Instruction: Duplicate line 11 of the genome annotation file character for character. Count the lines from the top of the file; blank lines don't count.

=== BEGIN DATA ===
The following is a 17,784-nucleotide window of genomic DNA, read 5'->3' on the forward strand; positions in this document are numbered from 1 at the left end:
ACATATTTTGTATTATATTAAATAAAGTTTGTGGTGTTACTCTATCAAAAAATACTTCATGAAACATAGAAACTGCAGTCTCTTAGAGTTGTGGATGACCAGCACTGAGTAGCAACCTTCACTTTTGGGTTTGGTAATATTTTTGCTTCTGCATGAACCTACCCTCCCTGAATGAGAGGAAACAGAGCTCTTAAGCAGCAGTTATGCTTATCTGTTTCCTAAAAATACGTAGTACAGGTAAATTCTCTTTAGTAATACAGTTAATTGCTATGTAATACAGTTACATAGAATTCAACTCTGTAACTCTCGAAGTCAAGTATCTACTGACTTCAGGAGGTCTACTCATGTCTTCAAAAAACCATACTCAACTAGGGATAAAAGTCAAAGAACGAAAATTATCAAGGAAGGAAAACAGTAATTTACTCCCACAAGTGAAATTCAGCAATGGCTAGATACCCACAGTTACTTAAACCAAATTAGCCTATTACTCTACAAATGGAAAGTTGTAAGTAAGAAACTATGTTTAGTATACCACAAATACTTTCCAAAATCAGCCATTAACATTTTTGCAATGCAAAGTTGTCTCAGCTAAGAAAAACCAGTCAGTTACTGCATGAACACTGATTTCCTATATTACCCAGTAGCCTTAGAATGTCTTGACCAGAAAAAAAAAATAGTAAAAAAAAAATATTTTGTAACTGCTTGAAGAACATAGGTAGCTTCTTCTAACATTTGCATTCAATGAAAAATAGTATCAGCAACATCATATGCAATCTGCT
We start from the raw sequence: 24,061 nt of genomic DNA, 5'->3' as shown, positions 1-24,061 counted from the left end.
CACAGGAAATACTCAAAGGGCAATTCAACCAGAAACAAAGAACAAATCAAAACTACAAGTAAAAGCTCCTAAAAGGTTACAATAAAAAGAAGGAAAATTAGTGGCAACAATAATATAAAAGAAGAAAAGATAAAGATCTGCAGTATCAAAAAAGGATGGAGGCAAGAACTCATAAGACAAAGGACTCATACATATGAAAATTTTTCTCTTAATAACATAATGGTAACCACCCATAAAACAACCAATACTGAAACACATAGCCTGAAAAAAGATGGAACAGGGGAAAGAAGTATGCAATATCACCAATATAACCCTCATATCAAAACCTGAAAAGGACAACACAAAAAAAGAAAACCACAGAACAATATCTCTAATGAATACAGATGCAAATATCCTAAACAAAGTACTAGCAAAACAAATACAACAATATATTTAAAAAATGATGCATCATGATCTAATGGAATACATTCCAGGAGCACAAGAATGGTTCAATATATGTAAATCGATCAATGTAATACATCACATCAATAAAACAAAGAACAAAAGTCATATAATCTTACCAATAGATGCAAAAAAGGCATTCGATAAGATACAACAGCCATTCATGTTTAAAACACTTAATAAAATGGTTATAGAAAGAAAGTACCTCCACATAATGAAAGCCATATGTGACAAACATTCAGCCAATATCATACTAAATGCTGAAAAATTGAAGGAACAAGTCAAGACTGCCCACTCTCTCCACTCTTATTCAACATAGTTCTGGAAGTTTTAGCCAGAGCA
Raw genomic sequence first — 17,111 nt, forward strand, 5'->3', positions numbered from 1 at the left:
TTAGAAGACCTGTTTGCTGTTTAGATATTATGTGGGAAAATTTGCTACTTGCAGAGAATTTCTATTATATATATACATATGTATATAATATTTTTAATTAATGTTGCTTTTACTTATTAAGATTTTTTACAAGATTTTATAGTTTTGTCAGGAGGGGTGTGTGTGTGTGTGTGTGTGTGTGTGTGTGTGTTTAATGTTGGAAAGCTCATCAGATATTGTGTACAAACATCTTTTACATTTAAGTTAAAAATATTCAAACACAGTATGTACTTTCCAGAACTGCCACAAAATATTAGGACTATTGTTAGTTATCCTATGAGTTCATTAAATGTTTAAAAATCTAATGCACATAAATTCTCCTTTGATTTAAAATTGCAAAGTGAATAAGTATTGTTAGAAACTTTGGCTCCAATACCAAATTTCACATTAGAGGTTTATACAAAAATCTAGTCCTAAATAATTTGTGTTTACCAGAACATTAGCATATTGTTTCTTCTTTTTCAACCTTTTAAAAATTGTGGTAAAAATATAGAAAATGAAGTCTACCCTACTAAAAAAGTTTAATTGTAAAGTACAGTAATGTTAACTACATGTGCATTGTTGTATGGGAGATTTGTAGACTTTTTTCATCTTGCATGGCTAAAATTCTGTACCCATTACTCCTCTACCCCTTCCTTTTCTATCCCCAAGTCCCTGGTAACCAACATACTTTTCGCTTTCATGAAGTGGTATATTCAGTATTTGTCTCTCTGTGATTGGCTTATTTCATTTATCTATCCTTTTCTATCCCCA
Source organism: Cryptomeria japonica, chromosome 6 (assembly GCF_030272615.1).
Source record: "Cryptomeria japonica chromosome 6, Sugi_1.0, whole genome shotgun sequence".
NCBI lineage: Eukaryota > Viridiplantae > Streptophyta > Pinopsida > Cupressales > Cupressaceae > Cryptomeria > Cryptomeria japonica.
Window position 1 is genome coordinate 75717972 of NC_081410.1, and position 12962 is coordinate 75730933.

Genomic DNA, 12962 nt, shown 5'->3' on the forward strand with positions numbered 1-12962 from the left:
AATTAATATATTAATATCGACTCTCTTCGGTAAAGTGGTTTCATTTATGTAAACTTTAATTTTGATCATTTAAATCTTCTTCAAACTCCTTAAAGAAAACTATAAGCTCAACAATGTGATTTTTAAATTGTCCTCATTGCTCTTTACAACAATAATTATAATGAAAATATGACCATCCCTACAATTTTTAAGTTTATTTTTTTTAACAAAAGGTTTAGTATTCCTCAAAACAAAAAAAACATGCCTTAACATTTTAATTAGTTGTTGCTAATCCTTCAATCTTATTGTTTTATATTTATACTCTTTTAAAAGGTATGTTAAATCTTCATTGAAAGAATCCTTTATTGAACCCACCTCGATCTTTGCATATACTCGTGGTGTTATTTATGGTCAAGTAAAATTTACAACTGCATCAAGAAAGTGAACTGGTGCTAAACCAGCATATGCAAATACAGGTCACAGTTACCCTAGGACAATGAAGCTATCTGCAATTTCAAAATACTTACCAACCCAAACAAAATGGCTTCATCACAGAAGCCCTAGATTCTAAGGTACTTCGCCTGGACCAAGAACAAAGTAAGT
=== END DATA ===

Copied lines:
Genomic DNA, 12962 nt, shown 5'->3' on the forward strand with positions numbered 1-12962 from the left: